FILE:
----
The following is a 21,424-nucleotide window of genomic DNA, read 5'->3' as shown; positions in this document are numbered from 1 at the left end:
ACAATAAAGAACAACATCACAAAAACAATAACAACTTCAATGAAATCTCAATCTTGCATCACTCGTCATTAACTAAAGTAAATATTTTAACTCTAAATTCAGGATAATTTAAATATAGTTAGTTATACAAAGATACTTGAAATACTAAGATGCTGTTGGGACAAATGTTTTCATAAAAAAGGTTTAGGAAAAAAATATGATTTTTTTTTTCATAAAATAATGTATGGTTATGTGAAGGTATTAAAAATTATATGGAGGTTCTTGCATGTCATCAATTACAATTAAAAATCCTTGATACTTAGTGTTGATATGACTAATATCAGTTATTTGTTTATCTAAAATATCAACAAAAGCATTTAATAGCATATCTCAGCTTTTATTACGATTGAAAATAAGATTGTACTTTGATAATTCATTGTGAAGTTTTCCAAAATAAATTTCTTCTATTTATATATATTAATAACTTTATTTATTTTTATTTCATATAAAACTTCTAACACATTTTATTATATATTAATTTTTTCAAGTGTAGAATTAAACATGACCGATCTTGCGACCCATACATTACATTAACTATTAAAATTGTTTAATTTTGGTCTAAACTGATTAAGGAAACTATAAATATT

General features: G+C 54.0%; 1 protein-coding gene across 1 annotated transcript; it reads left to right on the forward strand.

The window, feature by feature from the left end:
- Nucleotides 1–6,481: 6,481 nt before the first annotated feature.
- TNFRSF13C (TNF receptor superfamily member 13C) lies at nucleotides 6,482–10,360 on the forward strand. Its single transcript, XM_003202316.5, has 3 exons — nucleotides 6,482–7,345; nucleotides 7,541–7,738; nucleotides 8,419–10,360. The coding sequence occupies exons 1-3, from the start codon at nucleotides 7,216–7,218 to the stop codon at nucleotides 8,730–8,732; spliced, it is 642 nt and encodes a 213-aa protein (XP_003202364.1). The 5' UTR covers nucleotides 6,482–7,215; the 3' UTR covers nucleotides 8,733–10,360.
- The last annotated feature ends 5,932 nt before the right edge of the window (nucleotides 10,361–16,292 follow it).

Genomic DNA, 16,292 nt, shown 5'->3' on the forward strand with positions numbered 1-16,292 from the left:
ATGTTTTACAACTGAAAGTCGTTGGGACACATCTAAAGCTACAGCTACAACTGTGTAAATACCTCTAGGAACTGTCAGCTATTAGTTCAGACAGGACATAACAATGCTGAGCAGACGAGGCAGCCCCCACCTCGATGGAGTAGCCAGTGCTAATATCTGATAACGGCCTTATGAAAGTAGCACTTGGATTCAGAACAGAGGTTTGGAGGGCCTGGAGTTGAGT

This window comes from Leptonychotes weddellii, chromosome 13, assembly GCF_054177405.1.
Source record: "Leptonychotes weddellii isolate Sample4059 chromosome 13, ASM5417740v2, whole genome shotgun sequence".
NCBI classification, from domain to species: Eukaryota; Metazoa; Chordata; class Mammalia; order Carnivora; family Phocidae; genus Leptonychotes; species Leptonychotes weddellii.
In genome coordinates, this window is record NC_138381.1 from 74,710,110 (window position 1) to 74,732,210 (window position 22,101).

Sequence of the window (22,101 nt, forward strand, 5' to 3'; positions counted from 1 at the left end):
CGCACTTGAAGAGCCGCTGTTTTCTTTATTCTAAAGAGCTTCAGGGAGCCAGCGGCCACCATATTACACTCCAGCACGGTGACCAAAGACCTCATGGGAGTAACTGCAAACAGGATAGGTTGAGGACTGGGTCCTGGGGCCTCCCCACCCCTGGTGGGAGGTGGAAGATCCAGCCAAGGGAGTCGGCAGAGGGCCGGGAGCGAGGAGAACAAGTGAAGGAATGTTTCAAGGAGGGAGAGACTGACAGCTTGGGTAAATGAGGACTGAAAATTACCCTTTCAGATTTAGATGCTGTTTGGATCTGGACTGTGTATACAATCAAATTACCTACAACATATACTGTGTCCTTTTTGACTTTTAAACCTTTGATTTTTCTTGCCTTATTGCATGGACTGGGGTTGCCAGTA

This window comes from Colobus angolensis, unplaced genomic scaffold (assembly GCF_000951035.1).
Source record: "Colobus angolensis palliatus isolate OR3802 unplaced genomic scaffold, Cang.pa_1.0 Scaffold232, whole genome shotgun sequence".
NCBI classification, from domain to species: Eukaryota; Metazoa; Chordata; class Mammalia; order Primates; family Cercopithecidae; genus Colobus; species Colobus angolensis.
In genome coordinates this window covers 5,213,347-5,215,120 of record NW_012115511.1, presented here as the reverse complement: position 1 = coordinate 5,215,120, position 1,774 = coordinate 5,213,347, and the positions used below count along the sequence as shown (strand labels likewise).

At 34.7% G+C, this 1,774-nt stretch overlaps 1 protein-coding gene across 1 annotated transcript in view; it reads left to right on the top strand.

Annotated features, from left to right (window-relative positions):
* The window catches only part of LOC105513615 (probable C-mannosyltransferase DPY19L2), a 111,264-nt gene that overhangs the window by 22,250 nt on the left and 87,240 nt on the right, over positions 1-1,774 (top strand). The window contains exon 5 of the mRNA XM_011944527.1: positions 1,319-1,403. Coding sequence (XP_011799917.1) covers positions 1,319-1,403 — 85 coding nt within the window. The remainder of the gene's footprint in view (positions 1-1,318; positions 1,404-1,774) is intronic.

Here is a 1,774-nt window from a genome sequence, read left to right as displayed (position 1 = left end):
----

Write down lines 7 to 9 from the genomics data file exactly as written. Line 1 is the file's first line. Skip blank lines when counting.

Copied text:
- The last annotated feature ends 5,932 nt before the right edge of the window (nucleotides 10,361–16,292 follow it).

Genomic DNA, 16,292 nt, shown 5'->3' on the forward strand with positions numbered 1-16,292 from the left:
ATGTTTTACAACTGAAAGTCGTTGGGACACATCTAAAGCTACAGCTACAACTGTGTAAATACCTCTAGGAACTGTCAGCTATTAGTTCAGACAGGACATAACAATGCTGAGCAGACGAGGCAGCCCCCACCTCGATGGAGTAGCCAGTGCTAATATCTGATAACGGCCTTATGAAAGTAGCACTTGGATTCAGAACAGAGGTTTGGAGGGCCTGGAGTTGAGT